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- Jan 26, 2012

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What you've stated is technically Playfair's Axiom: in a plane, given a line and a point not on it, at most one line parallel to the given line can be drawn through the point. It is equivalent to Euclid's Fifth Postulate.

You could, no doubt, prove a 3D analogue of Euclid's Fifth Postulate (here I'll state it in a Playfair style): given a plane and a point not on it, at most one plane parallel to the given plane can be drawn through the point.

But now (here I'm guessing at your meaning), could we say the following: given a sphere and a point not on it, at most one non-intersecting sphere can be drawn through the point? That is definitely false in Euclidean geometry, since I could (theoretically) draw lots of spheres of varying radii through the point not on the given sphere. The uniqueness depends on (among other things) the fact that a line or a plane extends infinitely in two (for the line) or many directions (for the plane). So any finite object in Euclidean space will definitely not substitute in the postulate.

But perhaps you meant something else?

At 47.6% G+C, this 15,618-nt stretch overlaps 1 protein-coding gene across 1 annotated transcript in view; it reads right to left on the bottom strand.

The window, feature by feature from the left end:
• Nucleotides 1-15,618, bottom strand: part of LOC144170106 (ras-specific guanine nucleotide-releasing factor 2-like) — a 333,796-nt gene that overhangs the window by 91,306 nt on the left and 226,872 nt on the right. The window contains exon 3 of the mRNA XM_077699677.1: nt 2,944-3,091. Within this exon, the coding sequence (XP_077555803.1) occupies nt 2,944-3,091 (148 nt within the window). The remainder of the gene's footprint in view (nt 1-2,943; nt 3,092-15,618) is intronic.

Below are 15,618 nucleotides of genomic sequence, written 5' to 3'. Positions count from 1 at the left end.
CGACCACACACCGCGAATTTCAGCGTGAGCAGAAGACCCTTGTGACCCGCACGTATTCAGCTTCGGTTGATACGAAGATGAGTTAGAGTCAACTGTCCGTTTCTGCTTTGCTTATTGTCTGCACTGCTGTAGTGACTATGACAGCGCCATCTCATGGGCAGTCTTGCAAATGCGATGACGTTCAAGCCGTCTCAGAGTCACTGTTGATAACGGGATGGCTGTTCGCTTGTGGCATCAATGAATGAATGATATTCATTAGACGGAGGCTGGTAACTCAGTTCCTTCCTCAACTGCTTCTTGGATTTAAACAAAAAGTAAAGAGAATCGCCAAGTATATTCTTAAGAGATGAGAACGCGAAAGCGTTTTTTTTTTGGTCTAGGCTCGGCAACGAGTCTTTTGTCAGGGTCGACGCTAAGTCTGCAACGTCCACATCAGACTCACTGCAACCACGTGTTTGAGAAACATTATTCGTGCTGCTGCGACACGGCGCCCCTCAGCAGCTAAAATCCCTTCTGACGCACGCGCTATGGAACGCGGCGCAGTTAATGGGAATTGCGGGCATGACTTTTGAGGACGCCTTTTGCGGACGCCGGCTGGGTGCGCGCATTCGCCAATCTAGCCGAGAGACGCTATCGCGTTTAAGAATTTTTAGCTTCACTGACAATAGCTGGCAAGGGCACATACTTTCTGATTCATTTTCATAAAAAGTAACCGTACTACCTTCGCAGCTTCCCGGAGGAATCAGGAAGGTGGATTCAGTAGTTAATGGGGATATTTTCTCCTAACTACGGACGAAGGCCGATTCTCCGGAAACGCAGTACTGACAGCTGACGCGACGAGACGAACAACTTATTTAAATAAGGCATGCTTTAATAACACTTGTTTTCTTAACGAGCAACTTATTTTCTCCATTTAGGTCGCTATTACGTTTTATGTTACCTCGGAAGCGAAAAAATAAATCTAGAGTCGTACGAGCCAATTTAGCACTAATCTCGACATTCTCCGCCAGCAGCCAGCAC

- Jan 30, 2012

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One can draw only a line through P that is parellel to L. I wonder if the fifth postulate applies to surfaces that are not flat like say a sphere?

The OP is asking if there exists a single (suitable definied) straight line $l_2$ passing through a point not on a straigt line $l_1$ such that $l_2$ is parallel to $l_1$. Is it true on non-flat surfaces such as spheres?I'm not sure I totally understand the question.

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Right.The OP is asking if there exists a single (suitable definied) straight line $l_2$ passing through a point not on a straigt line $l_1$ such that $l_2$ is parallel to $l_1$. Is it true on non-flat surfaces such as spheres?

- Jan 30, 2012

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"Only a line" $\mapsto$ "a single line" or "at most one line", depending on what you mean.One can draw only a line through P that is parellel to L.

In general not. On a sphere, it is natural to define straight lines to be great circles. Then there are no parallel lines passing through a point not on the given line. (Isn't it strange that such a simple observation did not occur to critics of the non-Euclidean geometry? There are some discoveries in math that are extremely technically complex, and there are others that are simple but require fresh look at things.) There is also a tractricoid, which can be called a pseudosphere. On it, there is an infinite number of parallel lines passing through a point not on the given line.I wonder if the fifth postulate applies to surfaces that are not flat like say a sphere?